The U.S. economy at mid-year shows increasing signs that the recession has bottomed out and a weak recovery has begun. Factory orders are up, the average workweek is lengthening, consumer confidence shows cautious optimism and corporate profits are on the way up. Yet, by postwar standards, this will be no dramatic bounce-back. Gross national product and individual income are expected to rise at a rate only half as large as normal.
By far, the largest drag on the economy is the huge pile-up of debt -- private, corporate and public -- that occurred during the 1980s. Combined with severe troubles in the financial sector, it creates a real shortage of capital that will moderate the recovery -- if, in fact, a recovery occurs. In addition, states and local subdivisions are under great pressure to increase revenues to make up for a decline in funding from a federal government so awash in interest costs that its share of GNP is still growing larger. The result: higher taxes overall at the expense of individual spendable income.
A year ago, the definition of a contrarian was an economist who predicted a recession. Most observers, in defiance of the law of gravity, thought the credit-card prosperity of the Reagan era would go on forever. What went up didn't necessarily have to come down. Today, common wisdom decrees that what goes down has to go up. There are contrarians out there, however, who feel the current spurt of mild optimism is nothing but a bear trap, with a renewed downturn or just plain, flat, muddling along at a low level the more likely prospect.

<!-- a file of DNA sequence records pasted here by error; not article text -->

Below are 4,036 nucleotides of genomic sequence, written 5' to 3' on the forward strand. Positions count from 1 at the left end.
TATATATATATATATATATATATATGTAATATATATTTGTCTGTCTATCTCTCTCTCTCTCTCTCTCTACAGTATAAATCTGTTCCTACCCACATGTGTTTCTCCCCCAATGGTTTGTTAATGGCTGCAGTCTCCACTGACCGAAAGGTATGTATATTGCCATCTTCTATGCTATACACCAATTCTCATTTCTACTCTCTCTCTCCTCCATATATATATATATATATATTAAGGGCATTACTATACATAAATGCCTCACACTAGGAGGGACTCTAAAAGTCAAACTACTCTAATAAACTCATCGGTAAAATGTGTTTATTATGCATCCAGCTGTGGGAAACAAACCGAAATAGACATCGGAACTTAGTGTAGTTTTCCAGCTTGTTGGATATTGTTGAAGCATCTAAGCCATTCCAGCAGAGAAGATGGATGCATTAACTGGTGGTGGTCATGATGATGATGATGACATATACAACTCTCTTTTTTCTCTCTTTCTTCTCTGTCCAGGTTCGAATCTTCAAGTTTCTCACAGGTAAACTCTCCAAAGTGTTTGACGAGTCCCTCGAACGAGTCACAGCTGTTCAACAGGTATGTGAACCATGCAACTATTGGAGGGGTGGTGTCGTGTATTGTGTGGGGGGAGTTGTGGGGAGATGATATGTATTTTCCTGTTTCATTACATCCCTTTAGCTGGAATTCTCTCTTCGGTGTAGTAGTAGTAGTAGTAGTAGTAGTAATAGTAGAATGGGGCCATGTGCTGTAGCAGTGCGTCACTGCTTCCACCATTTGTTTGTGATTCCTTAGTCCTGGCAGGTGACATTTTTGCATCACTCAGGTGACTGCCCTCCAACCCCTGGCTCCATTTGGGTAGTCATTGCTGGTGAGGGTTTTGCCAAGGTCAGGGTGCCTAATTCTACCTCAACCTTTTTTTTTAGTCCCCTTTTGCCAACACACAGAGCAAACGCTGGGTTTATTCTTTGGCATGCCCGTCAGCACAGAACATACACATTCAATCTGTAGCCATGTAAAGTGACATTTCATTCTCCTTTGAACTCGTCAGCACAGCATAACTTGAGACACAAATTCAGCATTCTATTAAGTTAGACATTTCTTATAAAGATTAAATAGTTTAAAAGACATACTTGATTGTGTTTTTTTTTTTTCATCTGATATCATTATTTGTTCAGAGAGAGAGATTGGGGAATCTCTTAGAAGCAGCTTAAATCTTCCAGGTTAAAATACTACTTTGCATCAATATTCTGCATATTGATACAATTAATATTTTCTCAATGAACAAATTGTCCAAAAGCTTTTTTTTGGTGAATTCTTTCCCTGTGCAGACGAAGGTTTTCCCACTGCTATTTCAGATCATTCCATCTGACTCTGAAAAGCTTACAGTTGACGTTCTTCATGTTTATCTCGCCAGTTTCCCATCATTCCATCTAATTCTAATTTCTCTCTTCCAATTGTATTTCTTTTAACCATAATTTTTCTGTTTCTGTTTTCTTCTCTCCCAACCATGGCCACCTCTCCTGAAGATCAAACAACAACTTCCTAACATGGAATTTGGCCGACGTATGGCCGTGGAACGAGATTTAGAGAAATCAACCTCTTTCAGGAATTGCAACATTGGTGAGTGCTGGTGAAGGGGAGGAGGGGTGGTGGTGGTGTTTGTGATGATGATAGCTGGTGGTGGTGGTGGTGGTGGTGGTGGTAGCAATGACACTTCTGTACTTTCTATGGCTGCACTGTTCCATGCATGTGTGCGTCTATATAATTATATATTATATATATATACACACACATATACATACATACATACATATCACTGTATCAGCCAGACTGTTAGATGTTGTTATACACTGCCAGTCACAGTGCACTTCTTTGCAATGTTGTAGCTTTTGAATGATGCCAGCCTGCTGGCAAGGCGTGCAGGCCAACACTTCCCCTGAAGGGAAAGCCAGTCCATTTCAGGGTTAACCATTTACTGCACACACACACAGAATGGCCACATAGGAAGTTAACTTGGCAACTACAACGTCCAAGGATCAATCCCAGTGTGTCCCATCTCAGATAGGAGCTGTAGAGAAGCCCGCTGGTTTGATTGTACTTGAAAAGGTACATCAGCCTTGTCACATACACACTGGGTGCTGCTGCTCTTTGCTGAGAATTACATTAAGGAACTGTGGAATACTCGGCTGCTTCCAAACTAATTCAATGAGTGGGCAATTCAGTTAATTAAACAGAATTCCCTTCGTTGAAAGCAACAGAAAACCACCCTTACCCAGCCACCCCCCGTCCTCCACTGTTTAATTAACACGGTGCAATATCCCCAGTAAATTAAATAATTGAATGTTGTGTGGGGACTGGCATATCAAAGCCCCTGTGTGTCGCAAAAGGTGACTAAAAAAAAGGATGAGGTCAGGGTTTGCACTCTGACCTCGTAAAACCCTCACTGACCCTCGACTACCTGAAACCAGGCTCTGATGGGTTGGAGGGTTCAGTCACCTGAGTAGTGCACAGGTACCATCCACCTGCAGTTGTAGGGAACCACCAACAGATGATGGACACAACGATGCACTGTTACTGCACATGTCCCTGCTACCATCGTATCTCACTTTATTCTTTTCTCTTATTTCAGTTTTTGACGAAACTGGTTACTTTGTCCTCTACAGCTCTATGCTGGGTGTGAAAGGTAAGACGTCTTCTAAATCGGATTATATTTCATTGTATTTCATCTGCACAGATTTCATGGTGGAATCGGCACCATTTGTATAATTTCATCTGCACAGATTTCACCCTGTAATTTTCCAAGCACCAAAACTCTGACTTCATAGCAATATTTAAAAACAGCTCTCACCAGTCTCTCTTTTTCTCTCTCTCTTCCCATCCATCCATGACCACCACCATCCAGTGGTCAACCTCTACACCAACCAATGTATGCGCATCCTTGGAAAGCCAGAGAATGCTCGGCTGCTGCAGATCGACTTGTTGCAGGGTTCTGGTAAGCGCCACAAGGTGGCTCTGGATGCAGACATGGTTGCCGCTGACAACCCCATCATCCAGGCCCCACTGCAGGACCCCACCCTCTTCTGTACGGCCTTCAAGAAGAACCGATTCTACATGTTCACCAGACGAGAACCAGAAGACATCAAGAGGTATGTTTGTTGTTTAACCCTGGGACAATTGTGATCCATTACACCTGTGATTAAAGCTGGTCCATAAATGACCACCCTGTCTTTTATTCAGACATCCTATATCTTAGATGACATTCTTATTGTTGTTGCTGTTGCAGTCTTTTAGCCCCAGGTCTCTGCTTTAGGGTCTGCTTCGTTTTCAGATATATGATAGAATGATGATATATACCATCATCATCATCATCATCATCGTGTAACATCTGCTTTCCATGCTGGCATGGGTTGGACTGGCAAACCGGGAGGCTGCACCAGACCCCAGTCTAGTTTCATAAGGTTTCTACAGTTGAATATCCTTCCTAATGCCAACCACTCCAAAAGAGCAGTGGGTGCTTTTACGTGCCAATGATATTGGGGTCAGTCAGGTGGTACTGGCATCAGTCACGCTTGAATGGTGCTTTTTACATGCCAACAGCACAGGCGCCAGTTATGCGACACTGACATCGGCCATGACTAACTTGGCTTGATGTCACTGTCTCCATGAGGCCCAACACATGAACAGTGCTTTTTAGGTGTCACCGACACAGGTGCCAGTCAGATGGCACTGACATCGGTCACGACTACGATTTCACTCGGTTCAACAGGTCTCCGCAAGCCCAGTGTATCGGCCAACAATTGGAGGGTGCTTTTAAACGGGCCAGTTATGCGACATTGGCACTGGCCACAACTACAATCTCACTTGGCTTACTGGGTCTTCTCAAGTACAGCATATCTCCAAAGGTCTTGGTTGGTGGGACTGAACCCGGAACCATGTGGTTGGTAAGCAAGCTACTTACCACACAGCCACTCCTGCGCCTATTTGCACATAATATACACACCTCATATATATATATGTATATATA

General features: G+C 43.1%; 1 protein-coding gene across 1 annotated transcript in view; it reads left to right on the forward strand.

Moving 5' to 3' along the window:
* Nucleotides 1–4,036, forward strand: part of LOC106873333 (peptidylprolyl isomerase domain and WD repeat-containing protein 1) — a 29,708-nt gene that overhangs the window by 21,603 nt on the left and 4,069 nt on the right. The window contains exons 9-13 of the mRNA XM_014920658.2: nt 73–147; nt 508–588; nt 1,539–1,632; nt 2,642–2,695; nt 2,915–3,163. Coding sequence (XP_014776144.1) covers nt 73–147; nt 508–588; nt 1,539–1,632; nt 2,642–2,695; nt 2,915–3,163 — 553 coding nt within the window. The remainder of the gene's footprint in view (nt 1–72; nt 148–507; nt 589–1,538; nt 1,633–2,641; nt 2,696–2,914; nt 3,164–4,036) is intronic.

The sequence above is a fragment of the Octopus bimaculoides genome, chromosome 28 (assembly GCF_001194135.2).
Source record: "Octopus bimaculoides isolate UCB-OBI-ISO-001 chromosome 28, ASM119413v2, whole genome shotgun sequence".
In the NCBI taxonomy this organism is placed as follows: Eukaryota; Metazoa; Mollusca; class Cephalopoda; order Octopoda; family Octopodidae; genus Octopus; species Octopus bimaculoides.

Take employment. When the latest figures appeared yesterday, most of the experts were surprised to learn that the number of jobs actually fell by 50,000 in June after a confidence-building rise of more than double that number a month earlier. In tandem with the longer workweek also reported, the figures presented a picture of manufacturers stepping up output but hesitant to begin hiring in the current climate.
Persistent uncertainty, unfortunately, has contributed to a general lack of will in Washington to tackle the economic problems confronting the country. Probably not until after the 1992 election will anything substantive be done to increase savings and investment or alter a tax system that encourages consumption rather than production. In the interim, Americans should ask how their political leaders propose to reverse trends that threaten the nation's economic position and its ability to exert global leadership.